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      Hereditary severe insulin resistance syndrome: Pathogenesis, pathophysiology, and clinical management


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          Severe insulin resistance has been linked to some of the most globally prevalent disorders, such as diabetes mellitus, nonalcoholic fatty liver disease, polycystic ovarian syndrome, and hypertension. Hereditary severe insulin resistance syndrome (H-SIRS) is a rare disorder classified into four principal categories: primary insulin receptor defects, lipodystrophies, complex syndromes, and obesity-related H-SIRS. Genes such as INSR, AKT2, TBC1D4, AGPAT2, BSCL2, CAV1, PTRF, LMNA, PPARG, PLIN1, CIDEC, LIPE, PCYT1A, MC4R, LEP, POMC, SH2B1, RECQL2, RECQL3, ALMS1, PCNT, ZMPSTE24, PIK3R1, and POLD1 have been linked to H-SIRS. Its clinical features include insulin resistance, hyperglycemia, hyperandrogenism, severe dyslipidemia, fatty liver, abnormal topography of adipose tissue, and low serum leptin and adiponectin levels. Diagnosis of H-SIRS is based on the presence of typical clinical features associated with the various H-SIRS forms and the identification of mutations in H-SIRS-linked genes by genetic testing. Diet therapy, insulin sensitization, exogenous insulin therapy, and leptin replacement therapy have widely been adopted to manage H-SIRS. The rarity of H-SIRS, its highly variable clinical presentation, refusal to be tested for genetic mutations by patients’ family members who are not severely sick, unavailability of genetic testing, and testing expenses contribute to the delayed or underdiagnoses of H-SIRS. Early diagnosis facilitates early management of the condition, which results in improved glycemic control and delayed onset of diabetes and other complications related to severe insulin resistance. The use of updated genetic sequencing technologies is recommended, and long-term studies are required for genotype–phenotype differentiation and formulation of diagnostic and treatment protocols.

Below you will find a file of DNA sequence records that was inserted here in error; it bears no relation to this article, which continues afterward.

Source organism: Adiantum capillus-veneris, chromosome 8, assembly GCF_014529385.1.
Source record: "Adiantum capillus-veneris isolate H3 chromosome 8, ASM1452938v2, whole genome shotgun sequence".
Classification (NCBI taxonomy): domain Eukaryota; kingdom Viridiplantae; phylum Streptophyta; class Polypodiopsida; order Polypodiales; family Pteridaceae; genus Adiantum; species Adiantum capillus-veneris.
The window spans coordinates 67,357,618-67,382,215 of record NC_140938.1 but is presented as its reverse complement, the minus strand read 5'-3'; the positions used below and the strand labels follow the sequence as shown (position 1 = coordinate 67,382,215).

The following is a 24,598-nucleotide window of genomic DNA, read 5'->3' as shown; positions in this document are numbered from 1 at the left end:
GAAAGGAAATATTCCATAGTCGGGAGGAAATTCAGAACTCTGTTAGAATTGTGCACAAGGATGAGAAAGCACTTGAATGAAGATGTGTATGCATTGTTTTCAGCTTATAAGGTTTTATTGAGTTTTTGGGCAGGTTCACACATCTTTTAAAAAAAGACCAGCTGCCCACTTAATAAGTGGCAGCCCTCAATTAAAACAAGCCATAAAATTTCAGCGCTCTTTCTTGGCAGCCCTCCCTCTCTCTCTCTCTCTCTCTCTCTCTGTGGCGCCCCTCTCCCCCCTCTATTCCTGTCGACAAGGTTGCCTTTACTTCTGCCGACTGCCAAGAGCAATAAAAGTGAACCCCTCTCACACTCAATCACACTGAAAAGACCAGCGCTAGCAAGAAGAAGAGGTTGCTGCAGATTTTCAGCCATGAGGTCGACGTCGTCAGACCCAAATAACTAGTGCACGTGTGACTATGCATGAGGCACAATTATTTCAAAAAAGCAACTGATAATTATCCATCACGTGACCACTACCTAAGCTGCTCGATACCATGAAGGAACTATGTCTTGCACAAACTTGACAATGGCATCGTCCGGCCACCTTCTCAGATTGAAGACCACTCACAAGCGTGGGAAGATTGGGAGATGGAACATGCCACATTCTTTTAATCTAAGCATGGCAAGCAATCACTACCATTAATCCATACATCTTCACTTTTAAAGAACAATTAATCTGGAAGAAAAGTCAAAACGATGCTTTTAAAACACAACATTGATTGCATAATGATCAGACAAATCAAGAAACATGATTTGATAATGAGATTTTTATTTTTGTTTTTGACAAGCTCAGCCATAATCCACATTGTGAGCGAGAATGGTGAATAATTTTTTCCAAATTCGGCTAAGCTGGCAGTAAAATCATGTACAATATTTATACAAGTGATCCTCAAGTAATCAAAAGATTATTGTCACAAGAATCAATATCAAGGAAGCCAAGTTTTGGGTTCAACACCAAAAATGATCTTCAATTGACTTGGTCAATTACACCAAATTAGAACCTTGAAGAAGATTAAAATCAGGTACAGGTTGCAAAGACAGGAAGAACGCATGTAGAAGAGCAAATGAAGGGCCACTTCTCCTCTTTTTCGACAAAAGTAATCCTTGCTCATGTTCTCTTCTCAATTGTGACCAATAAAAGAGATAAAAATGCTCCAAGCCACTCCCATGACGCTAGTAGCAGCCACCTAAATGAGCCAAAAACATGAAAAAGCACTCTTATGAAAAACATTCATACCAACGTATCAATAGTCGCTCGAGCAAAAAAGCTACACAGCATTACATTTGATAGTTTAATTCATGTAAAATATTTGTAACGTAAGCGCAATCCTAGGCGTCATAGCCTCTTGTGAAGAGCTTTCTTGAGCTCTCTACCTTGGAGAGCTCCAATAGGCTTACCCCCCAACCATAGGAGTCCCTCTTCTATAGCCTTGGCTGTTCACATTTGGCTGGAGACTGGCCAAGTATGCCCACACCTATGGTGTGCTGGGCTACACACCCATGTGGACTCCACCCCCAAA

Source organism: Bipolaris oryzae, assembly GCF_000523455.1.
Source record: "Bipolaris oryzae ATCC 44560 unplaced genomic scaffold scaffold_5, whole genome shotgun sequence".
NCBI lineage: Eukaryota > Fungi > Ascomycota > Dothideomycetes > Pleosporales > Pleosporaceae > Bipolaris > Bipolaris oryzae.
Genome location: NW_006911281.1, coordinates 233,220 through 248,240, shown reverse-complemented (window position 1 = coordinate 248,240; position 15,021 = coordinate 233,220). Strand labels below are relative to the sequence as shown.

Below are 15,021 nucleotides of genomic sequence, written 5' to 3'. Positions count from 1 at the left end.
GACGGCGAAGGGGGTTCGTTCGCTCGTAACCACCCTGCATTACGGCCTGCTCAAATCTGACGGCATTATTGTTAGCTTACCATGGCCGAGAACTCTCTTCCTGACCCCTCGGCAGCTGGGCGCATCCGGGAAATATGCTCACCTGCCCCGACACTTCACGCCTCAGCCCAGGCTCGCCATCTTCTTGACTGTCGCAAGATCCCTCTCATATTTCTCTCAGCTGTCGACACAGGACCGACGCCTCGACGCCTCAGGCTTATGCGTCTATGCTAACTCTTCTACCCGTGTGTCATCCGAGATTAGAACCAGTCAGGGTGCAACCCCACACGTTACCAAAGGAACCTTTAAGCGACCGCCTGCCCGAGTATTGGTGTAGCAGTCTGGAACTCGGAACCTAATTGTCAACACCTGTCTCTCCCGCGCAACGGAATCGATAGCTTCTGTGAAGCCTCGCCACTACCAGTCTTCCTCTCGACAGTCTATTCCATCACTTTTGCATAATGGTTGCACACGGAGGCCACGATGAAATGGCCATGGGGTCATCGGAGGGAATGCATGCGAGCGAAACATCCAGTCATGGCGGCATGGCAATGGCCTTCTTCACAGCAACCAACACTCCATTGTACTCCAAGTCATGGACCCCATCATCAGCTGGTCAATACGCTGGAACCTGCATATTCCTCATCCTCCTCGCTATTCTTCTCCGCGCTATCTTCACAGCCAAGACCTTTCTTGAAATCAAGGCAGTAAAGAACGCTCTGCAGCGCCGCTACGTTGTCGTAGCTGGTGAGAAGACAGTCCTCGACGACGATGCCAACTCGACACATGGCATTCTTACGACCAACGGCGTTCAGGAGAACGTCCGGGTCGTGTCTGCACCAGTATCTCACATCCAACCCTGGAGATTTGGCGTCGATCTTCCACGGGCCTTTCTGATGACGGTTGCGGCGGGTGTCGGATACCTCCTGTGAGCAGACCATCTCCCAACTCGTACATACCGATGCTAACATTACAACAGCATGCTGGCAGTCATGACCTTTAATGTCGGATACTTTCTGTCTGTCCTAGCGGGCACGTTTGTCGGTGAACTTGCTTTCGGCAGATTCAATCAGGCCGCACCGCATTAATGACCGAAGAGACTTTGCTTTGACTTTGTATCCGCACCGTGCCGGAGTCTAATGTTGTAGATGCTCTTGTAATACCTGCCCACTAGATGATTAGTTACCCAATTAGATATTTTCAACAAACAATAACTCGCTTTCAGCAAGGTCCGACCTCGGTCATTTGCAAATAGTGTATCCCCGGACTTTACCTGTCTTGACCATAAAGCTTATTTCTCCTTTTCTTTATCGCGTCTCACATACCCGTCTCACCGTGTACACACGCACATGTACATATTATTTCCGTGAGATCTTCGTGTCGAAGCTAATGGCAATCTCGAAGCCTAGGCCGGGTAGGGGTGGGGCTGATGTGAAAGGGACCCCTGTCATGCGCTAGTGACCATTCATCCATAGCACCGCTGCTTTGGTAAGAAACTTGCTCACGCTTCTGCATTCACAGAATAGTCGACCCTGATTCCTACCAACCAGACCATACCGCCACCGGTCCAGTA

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          Current approaches for assessing insulin sensitivity and resistance in vivo: advantages, limitations, and appropriate usage.

          Insulin resistance contributes to the pathophysiology of diabetes and is a hallmark of obesity, metabolic syndrome, and many cardiovascular diseases. Therefore, quantifying insulin sensitivity/resistance in humans and animal models is of great importance for epidemiological studies, clinical and basic science investigations, and eventual use in clinical practice. Direct and indirect methods of varying complexity are currently employed for these purposes. Some methods rely on steady-state analysis of glucose and insulin, whereas others rely on dynamic testing. Each of these methods has distinct advantages and limitations. Thus, optimal choice and employment of a specific method depends on the nature of the studies being performed. Established direct methods for measuring insulin sensitivity in vivo are relatively complex. The hyperinsulinemic euglycemic glucose clamp and the insulin suppression test directly assess insulin-mediated glucose utilization under steady-state conditions that are both labor and time intensive. A slightly less complex indirect method relies on minimal model analysis of a frequently sampled intravenous glucose tolerance test. Finally, simple surrogate indexes for insulin sensitivity/resistance are available (e.g., QUICKI, HOMA, 1/insulin, Matusda index) that are derived from blood insulin and glucose concentrations under fasting conditions (steady state) or after an oral glucose load (dynamic). In particular, the quantitative insulin sensitivity check index (QUICKI) has been validated extensively against the reference standard glucose clamp method. QUICKI is a simple, robust, accurate, reproducible method that appropriately predicts changes in insulin sensitivity after therapeutic interventions as well as the onset of diabetes. In this Frontiers article, we highlight merits, limitations, and appropriate use of current in vivo measures of insulin sensitivity/resistance.